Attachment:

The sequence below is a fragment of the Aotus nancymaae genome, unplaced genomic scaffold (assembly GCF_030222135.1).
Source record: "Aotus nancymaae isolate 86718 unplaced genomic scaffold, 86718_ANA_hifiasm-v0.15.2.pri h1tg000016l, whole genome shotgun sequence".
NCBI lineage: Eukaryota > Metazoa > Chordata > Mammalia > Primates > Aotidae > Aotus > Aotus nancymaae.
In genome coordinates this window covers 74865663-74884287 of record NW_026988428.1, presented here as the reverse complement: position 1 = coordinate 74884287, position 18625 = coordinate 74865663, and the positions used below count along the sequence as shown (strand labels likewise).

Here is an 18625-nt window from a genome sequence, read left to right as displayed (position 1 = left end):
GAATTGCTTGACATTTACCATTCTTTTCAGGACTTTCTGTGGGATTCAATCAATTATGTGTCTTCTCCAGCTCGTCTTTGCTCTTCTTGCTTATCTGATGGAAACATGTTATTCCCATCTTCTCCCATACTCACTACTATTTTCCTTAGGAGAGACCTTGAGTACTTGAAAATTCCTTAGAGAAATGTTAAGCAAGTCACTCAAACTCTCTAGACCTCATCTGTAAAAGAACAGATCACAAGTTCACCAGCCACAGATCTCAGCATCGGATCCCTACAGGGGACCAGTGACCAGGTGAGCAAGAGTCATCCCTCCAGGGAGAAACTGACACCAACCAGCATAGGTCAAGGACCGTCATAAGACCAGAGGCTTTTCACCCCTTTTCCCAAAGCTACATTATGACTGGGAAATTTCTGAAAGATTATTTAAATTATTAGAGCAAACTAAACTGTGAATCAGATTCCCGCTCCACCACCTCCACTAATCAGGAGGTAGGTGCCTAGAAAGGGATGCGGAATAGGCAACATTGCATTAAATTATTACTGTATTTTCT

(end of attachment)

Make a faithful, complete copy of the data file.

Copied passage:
The sequence below is a fragment of the Aotus nancymaae genome, unplaced genomic scaffold (assembly GCF_030222135.1).
Source record: "Aotus nancymaae isolate 86718 unplaced genomic scaffold, 86718_ANA_hifiasm-v0.15.2.pri h1tg000016l, whole genome shotgun sequence".
NCBI lineage: Eukaryota > Metazoa > Chordata > Mammalia > Primates > Aotidae > Aotus > Aotus nancymaae.
In genome coordinates this window covers 74865663-74884287 of record NW_026988428.1, presented here as the reverse complement: position 1 = coordinate 74884287, position 18625 = coordinate 74865663, and the positions used below count along the sequence as shown (strand labels likewise).

Here is an 18625-nt window from a genome sequence, read left to right as displayed (position 1 = left end):
GAATTGCTTGACATTTACCATTCTTTTCAGGACTTTCTGTGGGATTCAATCAATTATGTGTCTTCTCCAGCTCGTCTTTGCTCTTCTTGCTTATCTGATGGAAACATGTTATTCCCATCTTCTCCCATACTCACTACTATTTTCCTTAGGAGAGACCTTGAGTACTTGAAAATTCCTTAGAGAAATGTTAAGCAAGTCACTCAAACTCTCTAGACCTCATCTGTAAAAGAACAGATCACAAGTTCACCAGCCACAGATCTCAGCATCGGATCCCTACAGGGGACCAGTGACCAGGTGAGCAAGAGTCATCCCTCCAGGGAGAAACTGACACCAACCAGCATAGGTCAAGGACCGTCATAAGACCAGAGGCTTTTCACCCCTTTTCCCAAAGCTACATTATGACTGGGAAATTTCTGAAAGATTATTTAAATTATTAGAGCAAACTAAACTGTGAATCAGATTCCCGCTCCACCACCTCCACTAATCAGGAGGTAGGTGCCTAGAAAGGGATGCGGAATAGGCAACATTGCATTAAATTATTACTGTATTTTCT